By Jon Meyer, CFP®
Key takeaway: Spend 15 minutes at the beginning of the year increasing your savings across all your retirement accounts and health care plans so that you can maximize your net worth.
One way to continually improve your nest egg is to always spend 15 minutes at the beginning of each year to verify that you are maximizing your savings based on any new rules. For 2019, several changes to maximum savings rates took effect January 1. You might need to check with your human resources department (and for business owners, yourself) on the following:
With these changes, it is also important to keep in mind a few planning issues within each type of account listed above.
401(k), 403(b), 457, and TSP
Maxing out your company’s retirement plan makes sense for many reasons. But if you are constrained in any way, at least contribute to the level where your company provides a match. Never leave that free money on the table.
The second consideration in many company retirement plans now is whether to use the Roth feature in the plan (if you are not sure if you have this, call human resources). While the Roth feature (like Roth IRAs) makes you put the money in after-tax, the money then grows tax-free. That sounds like a great deal for many, but the reality is that everyone should talk to their financial planner/CPA first.
Roth versus normal deductible contributions is a question of tax brackets. The reason to make Roth contributions is if you think your tax bracket today is lower than what your tax bracket will be in retirement. The reality for many is that tax brackets drop in retirement (aided hopefully by good tax planning), which means it would be better to contribute a normal, deductible, contribution to your retirement plan while working (taking the deduction at a higher tax bracket) and then spending the money in retirement at the lower tax bracket.
Health savings accounts can be a great tool for those who are generally healthy and can save. Ideally, you pull as little money out of these plans as possible before retirement and invest the money for longer-term growth (don’t leave in cash if you have more than $10,000). Then, in retirement, you will have dollars that you can use tax-free for qualified medical expenses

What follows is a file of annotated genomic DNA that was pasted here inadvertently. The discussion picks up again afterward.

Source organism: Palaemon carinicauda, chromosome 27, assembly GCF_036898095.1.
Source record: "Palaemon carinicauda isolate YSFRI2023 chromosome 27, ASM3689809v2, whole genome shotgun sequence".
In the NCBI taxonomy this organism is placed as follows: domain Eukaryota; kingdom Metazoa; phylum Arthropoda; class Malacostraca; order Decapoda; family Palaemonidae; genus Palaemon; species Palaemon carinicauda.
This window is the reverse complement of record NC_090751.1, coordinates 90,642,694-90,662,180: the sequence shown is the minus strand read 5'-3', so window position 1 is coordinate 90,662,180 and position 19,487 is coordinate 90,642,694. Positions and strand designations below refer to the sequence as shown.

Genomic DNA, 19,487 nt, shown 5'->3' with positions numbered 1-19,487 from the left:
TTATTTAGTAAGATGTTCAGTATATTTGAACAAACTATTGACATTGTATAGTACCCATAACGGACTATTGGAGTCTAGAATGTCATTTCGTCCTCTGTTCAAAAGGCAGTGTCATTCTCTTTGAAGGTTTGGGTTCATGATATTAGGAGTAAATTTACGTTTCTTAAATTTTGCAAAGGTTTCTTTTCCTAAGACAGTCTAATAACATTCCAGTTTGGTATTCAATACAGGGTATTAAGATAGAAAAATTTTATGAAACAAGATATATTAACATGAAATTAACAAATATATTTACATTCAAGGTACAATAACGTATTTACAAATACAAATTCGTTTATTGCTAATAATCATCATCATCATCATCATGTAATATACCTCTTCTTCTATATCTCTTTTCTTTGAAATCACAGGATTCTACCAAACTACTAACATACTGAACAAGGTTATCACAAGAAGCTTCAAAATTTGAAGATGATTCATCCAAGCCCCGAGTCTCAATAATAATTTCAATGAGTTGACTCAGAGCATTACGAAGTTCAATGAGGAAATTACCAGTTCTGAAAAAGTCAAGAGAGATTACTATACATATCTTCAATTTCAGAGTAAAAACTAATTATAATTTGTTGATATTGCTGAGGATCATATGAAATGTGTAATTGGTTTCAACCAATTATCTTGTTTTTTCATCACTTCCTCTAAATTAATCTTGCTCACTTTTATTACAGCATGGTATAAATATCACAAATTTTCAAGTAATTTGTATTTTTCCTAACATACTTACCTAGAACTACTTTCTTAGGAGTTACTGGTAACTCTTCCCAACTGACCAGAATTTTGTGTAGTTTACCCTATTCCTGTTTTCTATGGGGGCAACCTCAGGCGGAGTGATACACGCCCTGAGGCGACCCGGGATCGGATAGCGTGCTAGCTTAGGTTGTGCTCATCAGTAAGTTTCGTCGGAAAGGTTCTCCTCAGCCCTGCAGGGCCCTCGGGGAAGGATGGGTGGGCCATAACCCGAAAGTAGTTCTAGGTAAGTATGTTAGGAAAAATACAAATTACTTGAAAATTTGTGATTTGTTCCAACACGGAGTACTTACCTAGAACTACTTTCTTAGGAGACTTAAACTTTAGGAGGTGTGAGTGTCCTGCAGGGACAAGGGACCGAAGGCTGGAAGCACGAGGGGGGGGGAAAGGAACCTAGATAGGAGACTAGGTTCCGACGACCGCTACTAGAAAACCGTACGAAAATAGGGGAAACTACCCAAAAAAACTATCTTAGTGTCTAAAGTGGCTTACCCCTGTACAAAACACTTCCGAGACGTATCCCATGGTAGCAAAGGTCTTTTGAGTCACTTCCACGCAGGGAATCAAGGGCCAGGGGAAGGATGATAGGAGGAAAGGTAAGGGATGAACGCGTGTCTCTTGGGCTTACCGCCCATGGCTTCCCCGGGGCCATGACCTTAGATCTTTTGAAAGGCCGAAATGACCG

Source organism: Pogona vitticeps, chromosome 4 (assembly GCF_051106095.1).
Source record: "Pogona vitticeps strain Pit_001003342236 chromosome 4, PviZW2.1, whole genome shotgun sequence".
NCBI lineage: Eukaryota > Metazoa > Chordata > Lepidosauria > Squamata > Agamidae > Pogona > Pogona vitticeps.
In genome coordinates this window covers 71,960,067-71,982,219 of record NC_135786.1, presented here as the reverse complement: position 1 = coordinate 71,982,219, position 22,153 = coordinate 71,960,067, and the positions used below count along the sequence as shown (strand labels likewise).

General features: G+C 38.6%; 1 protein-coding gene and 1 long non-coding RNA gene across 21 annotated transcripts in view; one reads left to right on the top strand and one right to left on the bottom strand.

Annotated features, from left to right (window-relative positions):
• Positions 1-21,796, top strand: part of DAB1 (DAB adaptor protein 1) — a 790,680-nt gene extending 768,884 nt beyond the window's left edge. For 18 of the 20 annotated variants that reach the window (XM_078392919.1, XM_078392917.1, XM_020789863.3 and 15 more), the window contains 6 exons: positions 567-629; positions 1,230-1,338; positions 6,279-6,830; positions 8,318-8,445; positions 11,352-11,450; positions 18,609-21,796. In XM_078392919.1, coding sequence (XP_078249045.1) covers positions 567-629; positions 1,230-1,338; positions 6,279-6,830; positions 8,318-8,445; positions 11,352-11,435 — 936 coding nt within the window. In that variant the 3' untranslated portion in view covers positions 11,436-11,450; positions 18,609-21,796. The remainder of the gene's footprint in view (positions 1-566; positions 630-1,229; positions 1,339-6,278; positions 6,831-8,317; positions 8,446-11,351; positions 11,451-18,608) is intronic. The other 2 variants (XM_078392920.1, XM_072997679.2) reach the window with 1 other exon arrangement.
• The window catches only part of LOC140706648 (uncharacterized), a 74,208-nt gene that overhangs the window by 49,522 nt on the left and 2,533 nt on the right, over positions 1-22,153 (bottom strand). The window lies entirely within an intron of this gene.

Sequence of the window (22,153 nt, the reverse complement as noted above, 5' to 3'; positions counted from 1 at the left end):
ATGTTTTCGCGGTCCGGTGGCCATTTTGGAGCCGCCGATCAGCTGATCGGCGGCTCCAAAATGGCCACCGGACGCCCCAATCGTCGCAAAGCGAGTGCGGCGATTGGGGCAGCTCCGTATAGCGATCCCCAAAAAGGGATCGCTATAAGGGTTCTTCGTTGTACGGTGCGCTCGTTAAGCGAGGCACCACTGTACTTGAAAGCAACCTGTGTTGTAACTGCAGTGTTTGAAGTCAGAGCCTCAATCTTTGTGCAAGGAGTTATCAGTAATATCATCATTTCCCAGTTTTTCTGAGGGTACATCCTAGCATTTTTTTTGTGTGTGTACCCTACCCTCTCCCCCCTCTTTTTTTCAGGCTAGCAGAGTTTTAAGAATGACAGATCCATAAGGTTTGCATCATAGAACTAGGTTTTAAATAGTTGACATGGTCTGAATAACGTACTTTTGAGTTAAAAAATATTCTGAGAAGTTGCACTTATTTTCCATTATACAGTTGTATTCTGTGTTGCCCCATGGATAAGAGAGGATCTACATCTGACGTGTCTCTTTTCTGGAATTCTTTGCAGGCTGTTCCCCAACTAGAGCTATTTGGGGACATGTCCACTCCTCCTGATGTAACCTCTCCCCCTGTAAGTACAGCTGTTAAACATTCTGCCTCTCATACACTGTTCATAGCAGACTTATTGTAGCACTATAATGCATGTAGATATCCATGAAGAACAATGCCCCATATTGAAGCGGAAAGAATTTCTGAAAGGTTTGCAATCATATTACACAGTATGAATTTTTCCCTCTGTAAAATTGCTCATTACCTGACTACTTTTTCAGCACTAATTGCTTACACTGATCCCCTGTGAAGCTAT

While saving HSA money for retirement is the ideal, sometimes emergencies come up; HSAs can be there for emergencies. Save your receipts from all your medical bills each year since you can pull money out of the HSA if you have the receipts (no time limit on this).
IRAs have some income limitations if you want the contribution to be tax-deductible (note, you can always make a non-deductible IRA contribution with no income restrictions). These limitations are based on whether you or your spouse (assuming married filing jointly on your tax return) have access to a retirement plan at work.
If you (nor your spouse if you are married) do not have a retirement plan through work, you can make a deductible contribution to an IRA with no income limitations.
If you are single and have a workplace retirement plan, even if you are not using it, the income limit for a tax-deductible contribution phases out between $64,000 and $74,000. For married couples, if the person making the IRA contribution has a workplace retirement plan, then the tax deductibility phases out between $103,000 and $123,000.
For married couples where the person making the IRA contribution does not have a workplace retirement plan but their spouse does, the income limit for a tax-deductible contribution phases out between $193,000 and $203,000.
As noted above, anyone can make a non-deductible IRA contribution, no matter how much income they make. The planning issue that arises is that when you do this, you must keep track of these contributions for the rest of your life since they are not taxable upon withdrawal in retirement (although the growth on them is). The way you keep track of them is by filing Form 8606 with your tax return each year.
What I have seen is that people forget (or if they change accountants, this gets dropped accidentally) to file it each year. Then, when they get to retirement, they have no way of tracing what happened, and so they pull the contributions out and pay tax on them.
If you make non-deductible contributions, make sure you, your accountant, and your financial advisor double-check the tax return each year for Form 8606.
Roth IRAs also have income limitations, although they have nothing to do with whether you have a workplace retirement plan.
If you are single, the income phaseout for making a Roth contribution is $122,000–$137,000. For married couples that phaseout is $193,000–$203,000. Above those, you cannot contribute to a Roth.
Of course, there is always the ability to convert a regular IRA to a Roth IRA, with no income limitations, but that is a whole new blog.
Whether you work with a financial advisor/CPA in Minneapolis or anywhere across the country, the beginning of the year is the time to set your strategy for the year. Waiting until November or December to find out you could have saved more will only cause angst. Check with your human resources department today, and spend 15 minutes getting things in order.
Jon Meyer, CFP®, is Chief Operating Officer and Investment Manager for BGM Wealth Partners. Outside of work, he is busy raising his four children and training for his next marathon.
The opinion of the author is subject to change without notice and must be considered in conjunction with relevant regulation, as well as subsequent changes in the marketplace. Any information from outside resources has been deemed to be reliable but has not necessarily been verified. Each individual has unique circumstances to which this information may or may not be relevant. Under no circumstances will this information constitute an offer to buy or sell and it does not indicate strategy suitability for any particular investor.